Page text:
Wednesday, July 27, 2011

Movie Review: "Boogie Nights" by David Pretty

Hey, Porn Stars!

I saw Boogie Nights in theaters in 1997 and upon first viewing I thought it had some issues.  Not in the same way that say, Doom has issues, but issues nonetheless.  I recently revisited the film on Netflix after nearly fifteen years (yikes!) and I'm still convinced that the movie is a tad over-rated.

Here's the theatrical trailer to get you warmed up:

If the film has any weaknesses, it isn't in the stellar cast.  In an amazing continuous shot that would make Scorsese proud, we're introduced in quick succession to the main characters.  First up is Burt Reynolds as Jack Horner, a prototypical 70's-era smut peddler and wannabe auteur.  Arguably, this is one of the best performances in Reynold's storied career.  His take on Jack Horner is instinctive, matter of fact and completely self-assured.   

Accompanying him is the classically-dubbed, veteran porn vixen Amber Waves played expertly by the truly incredible Juliane Moore.  If I'm not totally mistaken this was the first time I ever saw Moore in a film and my initial crush on her persists to this day.

The pair arrive in style at the Hott Trax disco nightclub where a quiet, unassuming, industrious, and um...well-hung dreamer named Eddie Adams (Mark Wahlberg) toils away washing dishes while making mad money on the side exploiting his prodigious...talents.  Eddie's reputation proceeds him and Jack soon offers him a new position with his budding production company.  Well, actually several new positions... 

After fleeing from his perpetually drunk and verbally abusive mother, Eddie attends a decadent pool party where he (and the audience) meet the rest of Jack's not-as-dysfunctional-as-you-might-expect extended family.  Amongst them is William H. Macy as the eternally cuckolded Assistant Director "Little" Bill, Don Cheadle as the Country n' Western obsessed, socially awkward Buck, Heather Graham in a star-making turn as Rollergirl, John C. Reilly as the Han Solo look-alike Reed and Philip Seymour Hoffman as the pining boom operator Scotty.

After a couple of Reed's "rockin'" margaritas, Eddie is inspired to re-christen himself with the penultimate porn handle.  Director Paul Thomas Anderson gives us a clever cinematic moment as the name appears in neon lights on screen, presumably the same way it appears in Eddie's imagination.  Eddie Adams is dead.  Long live Dirk Diggler.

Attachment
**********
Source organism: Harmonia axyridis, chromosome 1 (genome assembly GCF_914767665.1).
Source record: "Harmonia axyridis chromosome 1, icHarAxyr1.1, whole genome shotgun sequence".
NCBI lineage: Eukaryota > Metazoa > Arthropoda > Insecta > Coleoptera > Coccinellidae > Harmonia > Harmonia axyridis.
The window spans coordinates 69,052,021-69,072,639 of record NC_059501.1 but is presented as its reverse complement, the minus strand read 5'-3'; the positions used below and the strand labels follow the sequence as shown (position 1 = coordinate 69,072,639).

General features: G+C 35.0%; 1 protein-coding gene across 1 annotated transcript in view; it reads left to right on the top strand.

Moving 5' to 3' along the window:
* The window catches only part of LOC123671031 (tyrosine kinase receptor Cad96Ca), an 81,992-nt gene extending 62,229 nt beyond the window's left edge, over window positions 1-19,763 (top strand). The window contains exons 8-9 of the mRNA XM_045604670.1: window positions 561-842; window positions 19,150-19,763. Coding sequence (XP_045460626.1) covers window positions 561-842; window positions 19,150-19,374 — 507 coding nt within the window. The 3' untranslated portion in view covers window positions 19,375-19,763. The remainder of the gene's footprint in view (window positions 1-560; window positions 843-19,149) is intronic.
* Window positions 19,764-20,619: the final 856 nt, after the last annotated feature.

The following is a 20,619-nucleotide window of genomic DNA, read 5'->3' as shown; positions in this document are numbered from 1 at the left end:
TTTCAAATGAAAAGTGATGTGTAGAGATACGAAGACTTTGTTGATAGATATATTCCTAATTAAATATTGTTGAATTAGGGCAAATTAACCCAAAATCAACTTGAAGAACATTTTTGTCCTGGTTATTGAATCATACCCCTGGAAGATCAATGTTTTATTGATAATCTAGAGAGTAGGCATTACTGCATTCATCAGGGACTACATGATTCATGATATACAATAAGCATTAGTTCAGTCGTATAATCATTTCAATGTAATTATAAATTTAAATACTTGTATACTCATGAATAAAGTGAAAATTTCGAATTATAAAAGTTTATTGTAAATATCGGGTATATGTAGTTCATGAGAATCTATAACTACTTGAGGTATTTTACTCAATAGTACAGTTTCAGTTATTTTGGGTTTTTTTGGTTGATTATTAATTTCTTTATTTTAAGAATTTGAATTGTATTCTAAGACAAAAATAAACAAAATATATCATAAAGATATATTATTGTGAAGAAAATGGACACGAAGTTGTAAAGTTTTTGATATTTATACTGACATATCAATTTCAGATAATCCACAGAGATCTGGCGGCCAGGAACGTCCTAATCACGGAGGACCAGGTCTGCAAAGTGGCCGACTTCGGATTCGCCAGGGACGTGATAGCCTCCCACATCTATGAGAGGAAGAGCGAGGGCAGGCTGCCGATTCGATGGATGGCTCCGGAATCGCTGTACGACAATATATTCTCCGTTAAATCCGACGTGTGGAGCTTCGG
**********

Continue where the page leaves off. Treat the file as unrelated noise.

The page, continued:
In Dirk's porn debut he's paired up with Amber.  Their first stilted scene together is note perfect and replete with wooden acting and tin-eared dialogue.  Despite the cold impassive stare of an unblinking camera lens and the presence of a curious crew who want to see if Dirk can "rise to the occasion", our hero performs above and beyond the call of duty, exhausting a can of film and Ms. Waves in the process.

Accolades and a slew of additional appearances soon follow.  In a nod to the bizarre 70's phenomenon of "artistic", story-based porn flicks, Dirk and Reed come up with the character of  Brock Landers for a series of "private dick" pictures.  The fake trailer Anderson designed for the film is as deliriously funny as the Beastie Boy's video for "Sabotage".

Soon Dirk has amassed all the wealth and material possessions that he's ever yearned for.  During a housewarming party he proudly leads Amber though his swingin' bachelor pad and giddily inventories the features and benefits of every new (but now hopelessly dated-looking) designer item.   The scene is so sincerely performed by Wahlberg that it's easy to miss the sadness and emptiness inherent in the subtext.

It's here that the film reaches a turning point.  It ceases to be a naturally flowing story and becomes one of the most clunky, mechanical examples of deus ex machina plotting I've ever seen in a film.  Up to this point, the artificial world created by Jack Horner seems almost idyllic.  Except for one overdose during the pool party scene, the first half of the movie makes life in the porn industry seem like a dream job.  Everyone gets along.  Nothing seems seedy or exploitative.  Hell, the characters don't even swear unless they're on camera.